I suspect that over the next five, ten or fifteen years we will begin to see these milestone compilations release more and more often. As developers and franchises start to hit impressive milestones, compilations and celebrations will become commonplace. Atari are first up however, celebrating a 50th anniversary; something that, at one stage, few would have imagined. They are still here though, and many developers celebrating future milestones would do well to check out just what they have done with the Atari 50: The Anniversary Celebration.
If it wasn’t apparent from that introduction, Atari 50 :The Anniversary Celebration is way more than a simple games compendium. And the main menu screen will confirm this. It isn’t simply a long list of games arranged alphabetically. This was a design decision by Chris Kohler and the team at Digital Eclipse whom Atari put in charge of this collection. You could argue first and foremost this is an interactive museum exhibit where veterans and newcomers alike can discover something new about Atari.
The main screen shows five periods of time in Atari’s history. And yes, this still includes a brief insight into the videogame industry collapse of 1983. E.T. is not however playable in this compilation. Let’s put that down to licensing issues.
But these interactive timelines are full of artwork, photographs, box art, promotional items and so much more. There are over sixty minutes of Atari employees past and present right up to the current CEO Wade Rosen, along with other talking heads of videogame industry veterans. It might not seem the case now, but Atari were an absolute powerhouse for videogames, and this interactive timeline is a small reminder of that.
Also here, you can explore the videogames in Atari 50 chronologically. But if you want just games and aren’t interested in the history lesson, then the X button will take you to the game library.
There are over 100 games in total, spanning from the very beginning with Pong and Breakout right through to 2022 with some brand-new games, unreleased prototypes and more. Digital Eclipse haven’t just taken the existing back catalogue either, they’ve added to it with games like Haunted Houses, VCTR-SCTR, Quadratank and more.
Of course, in between Pong and Quadratank are 50 years of Atari gaming. Atari 50 has games straight from the arcade, the 800, 2600, 5200, 7800 and for the first time since release, the Lynx and Jaguar too. With a roster this large, there’s a good chance one of your favourites will be included here.
But it is also a bit of a strange list too, in a good way. Whilst I could have sat for hours and played Food Fight, reliving my childhood, there were plenty more to try. Touch Me was one that intrigued me, as it was a digital replica of an actual handheld from 1979. This handheld had you repeating increasingly more difficult patterns using the four buttons in the centre. It’s hardly ground-breaking now, but the fact this is even included in the collection shows how deep some of the cuts are in here.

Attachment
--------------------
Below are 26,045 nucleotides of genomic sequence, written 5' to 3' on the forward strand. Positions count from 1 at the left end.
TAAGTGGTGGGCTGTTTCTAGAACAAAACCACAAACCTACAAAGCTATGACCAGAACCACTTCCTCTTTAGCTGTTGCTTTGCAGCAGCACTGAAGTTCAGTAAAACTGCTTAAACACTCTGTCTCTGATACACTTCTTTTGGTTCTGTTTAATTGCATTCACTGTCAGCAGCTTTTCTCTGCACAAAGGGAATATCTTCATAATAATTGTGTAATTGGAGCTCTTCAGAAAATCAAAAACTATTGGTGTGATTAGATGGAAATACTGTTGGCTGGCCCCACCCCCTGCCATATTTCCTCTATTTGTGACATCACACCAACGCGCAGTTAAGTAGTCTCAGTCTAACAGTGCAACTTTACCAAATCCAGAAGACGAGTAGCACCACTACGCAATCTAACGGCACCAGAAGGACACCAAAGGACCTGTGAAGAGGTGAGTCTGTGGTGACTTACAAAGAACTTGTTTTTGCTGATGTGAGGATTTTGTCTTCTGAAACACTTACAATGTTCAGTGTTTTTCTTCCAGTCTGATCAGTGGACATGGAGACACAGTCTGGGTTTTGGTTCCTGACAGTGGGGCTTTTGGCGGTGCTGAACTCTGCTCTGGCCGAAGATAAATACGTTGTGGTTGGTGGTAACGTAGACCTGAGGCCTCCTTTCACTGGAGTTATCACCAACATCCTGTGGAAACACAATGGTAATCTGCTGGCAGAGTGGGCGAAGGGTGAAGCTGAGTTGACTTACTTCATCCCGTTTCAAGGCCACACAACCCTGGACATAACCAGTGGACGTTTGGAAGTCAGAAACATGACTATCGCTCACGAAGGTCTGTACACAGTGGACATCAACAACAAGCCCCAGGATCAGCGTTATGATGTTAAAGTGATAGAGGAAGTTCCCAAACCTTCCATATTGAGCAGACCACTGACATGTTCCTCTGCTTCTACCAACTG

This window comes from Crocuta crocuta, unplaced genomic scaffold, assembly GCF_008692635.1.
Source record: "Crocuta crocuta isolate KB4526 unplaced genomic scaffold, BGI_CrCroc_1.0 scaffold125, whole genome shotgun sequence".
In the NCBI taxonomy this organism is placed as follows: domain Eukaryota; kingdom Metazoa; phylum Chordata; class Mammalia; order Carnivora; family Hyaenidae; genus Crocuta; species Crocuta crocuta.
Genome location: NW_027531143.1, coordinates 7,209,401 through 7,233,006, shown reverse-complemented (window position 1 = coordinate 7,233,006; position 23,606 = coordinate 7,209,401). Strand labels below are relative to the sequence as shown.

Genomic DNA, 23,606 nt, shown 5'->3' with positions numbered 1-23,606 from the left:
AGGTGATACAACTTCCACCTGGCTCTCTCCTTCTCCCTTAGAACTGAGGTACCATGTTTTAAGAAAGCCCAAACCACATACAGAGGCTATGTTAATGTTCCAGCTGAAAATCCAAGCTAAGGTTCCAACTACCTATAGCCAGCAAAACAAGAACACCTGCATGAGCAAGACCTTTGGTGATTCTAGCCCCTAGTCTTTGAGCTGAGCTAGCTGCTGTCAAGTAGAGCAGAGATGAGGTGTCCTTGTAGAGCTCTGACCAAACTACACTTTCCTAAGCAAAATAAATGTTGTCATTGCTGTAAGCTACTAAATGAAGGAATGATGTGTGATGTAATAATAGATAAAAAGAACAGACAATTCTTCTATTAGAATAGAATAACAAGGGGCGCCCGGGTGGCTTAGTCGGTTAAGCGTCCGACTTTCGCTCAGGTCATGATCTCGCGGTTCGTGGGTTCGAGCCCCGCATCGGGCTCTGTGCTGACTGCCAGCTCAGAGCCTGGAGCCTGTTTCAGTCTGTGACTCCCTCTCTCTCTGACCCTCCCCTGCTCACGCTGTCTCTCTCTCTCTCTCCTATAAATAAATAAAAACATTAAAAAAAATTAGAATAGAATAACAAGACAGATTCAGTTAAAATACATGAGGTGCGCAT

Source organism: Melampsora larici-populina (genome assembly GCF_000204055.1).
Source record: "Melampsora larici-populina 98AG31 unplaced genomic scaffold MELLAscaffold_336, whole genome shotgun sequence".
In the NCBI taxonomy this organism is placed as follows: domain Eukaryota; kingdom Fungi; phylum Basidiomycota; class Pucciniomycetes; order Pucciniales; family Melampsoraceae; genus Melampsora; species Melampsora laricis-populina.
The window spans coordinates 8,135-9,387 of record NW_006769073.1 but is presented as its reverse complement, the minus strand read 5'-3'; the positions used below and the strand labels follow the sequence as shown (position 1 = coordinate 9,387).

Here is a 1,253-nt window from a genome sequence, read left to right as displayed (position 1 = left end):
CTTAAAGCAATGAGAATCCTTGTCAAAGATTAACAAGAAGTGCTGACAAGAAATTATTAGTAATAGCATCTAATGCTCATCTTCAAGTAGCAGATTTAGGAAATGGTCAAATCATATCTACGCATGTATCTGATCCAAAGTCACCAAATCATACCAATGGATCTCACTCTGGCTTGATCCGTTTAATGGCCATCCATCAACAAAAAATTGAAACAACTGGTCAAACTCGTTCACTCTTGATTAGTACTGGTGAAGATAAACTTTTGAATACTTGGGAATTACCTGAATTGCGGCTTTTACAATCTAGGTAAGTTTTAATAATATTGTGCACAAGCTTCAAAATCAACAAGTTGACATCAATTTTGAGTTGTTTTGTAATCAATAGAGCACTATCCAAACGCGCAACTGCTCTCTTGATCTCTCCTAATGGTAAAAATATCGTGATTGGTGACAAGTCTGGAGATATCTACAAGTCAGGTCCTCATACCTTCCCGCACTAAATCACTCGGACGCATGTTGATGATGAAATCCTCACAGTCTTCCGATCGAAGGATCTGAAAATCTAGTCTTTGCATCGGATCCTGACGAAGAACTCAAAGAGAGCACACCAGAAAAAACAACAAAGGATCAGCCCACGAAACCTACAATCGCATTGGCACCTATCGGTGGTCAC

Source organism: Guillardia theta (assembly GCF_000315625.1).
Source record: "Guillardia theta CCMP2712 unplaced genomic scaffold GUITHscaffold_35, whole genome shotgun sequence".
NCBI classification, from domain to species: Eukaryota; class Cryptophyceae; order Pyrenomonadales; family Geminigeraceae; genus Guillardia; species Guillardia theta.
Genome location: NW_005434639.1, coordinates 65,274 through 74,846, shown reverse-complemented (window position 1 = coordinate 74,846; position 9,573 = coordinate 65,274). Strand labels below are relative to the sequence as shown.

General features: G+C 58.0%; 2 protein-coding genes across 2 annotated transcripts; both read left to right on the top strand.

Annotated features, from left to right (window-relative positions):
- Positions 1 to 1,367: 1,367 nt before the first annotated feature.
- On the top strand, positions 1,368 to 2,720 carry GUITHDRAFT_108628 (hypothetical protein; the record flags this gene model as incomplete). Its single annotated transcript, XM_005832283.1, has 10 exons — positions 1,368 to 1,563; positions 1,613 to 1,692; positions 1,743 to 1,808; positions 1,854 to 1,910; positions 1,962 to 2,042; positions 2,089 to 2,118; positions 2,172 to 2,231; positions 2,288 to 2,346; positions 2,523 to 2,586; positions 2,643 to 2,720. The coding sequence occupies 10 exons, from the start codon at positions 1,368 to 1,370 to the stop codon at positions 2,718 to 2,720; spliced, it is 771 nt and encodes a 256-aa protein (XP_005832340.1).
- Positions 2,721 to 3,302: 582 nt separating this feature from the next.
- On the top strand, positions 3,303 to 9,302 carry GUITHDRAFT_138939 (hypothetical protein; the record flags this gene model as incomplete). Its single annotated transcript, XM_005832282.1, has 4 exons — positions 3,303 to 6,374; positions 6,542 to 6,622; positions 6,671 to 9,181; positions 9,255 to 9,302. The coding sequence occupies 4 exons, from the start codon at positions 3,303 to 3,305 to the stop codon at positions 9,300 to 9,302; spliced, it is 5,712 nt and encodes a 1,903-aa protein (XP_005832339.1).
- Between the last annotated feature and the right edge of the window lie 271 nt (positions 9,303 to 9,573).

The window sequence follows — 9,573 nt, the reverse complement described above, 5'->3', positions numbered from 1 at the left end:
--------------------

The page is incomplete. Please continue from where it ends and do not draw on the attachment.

Some games are also hidden, with only cryptic clues to help you figure out how to unlock them. I did manage to unlock one: a ‘game’ called Basic Math that is quite literally you solving very basic math sums. I feel sorry for any kid that got given this as a Christmas present.
Sadly, there are also quite a few repeated games here too, but there is a reason for that. For example, there are three Asteroids games on here: Arcade, 2600 and 7800 versions. Similar too for Food Fight: Arcade and 800. But there is a huge variation between these games. Food Fight on the Atari 800 feels like a very poor port, but the arcade version is the premium version.
As good as it is to return to games such as Basketbrawl, Asteroids and more from the Atari 7800 days, the new games created for the compilation need a special mention. There are reimaginings of classic games in the form of Haunted Houses and Yars’ Revenge Enhanced, new games entirely such as VCTR-SCTR and even the conclusion to a quadrilogy. The Swordquest series was planned as a four-game story where players could win some expensive real-life prizes if they completed it. However, the fourth game never released. Until now. Swordquest: AirWorld is the fourth in the series, specially created by Digital Eclipse based on the original concepts from Tod Frye.
This alone should tell you how much care and attention has gone into this collection.
One area that feels neglected though is the list of Xbox achievements. Yes, my biggest criticism is at the achievements. With over 100 games and over sixty minutes of interviews to pore over, the list of achievements should feel a bit meatier. Instead, there are only twenty, and all but three of these are specifically related to the newly created games in the list. But like I said, the fact that my biggest criticism is about the achievements themselves is a reflection of how good this celebration is.
Atari 50: The Anniversary Celebration is so much more than a simple compilation. It really feels like a celebration, allowing you to explore interactive timelines and to learn new things about a legendary videogame company. And then having the games alongside the stories, interviews and artwork allows you to drop in whenever you feel like it. Or you could bypass this altogether and head straight for the games. There are classics, some not so classics, some old, some new, some borrowed and some blue, but you can be sure that Atari 50: The Anniversary Celebration is a fitting collection for a company with such a fabled history.
Atari are once again on the up, and with this and their Recharged series, it is a delight to have them back.
Atari 50: The Anniversary Celebration is on the Xbox Store